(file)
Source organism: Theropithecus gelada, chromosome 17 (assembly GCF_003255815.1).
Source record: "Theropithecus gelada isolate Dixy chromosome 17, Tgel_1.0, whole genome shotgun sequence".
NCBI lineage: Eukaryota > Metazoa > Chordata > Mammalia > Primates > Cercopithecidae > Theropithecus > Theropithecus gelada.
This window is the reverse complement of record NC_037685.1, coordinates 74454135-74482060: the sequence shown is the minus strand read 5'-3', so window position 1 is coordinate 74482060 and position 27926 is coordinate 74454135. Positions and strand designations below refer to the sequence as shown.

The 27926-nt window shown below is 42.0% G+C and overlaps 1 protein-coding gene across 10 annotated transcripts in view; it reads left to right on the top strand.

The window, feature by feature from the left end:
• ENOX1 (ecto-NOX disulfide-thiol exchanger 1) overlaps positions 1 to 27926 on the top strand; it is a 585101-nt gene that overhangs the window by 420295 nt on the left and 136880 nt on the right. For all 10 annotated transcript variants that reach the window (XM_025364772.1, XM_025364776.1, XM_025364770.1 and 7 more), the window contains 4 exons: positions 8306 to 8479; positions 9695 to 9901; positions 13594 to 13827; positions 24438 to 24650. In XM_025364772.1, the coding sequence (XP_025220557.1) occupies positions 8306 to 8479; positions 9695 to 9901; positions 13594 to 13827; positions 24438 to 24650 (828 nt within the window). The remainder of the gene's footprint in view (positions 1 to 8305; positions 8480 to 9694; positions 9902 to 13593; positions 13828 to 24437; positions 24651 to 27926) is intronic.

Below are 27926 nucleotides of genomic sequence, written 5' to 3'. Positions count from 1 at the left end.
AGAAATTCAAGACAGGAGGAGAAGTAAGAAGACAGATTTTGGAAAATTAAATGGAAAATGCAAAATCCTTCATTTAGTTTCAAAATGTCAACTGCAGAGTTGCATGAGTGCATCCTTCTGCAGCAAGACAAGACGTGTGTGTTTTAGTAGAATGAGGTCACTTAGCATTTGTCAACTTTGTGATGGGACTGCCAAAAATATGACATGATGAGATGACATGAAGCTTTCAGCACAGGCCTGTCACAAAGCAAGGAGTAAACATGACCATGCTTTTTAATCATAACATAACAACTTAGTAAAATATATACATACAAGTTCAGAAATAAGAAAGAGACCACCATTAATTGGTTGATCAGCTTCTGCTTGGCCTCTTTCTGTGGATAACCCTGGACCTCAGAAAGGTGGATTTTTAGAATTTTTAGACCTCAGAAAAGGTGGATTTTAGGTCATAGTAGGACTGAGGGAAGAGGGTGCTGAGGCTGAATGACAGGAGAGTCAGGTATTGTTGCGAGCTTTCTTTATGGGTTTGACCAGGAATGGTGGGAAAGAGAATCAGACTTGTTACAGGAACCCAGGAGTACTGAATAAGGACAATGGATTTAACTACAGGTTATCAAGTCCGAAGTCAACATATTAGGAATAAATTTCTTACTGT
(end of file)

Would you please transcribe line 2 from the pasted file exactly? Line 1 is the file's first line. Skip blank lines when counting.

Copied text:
Source record: "Theropithecus gelada isolate Dixy chromosome 17, Tgel_1.0, whole genome shotgun sequence".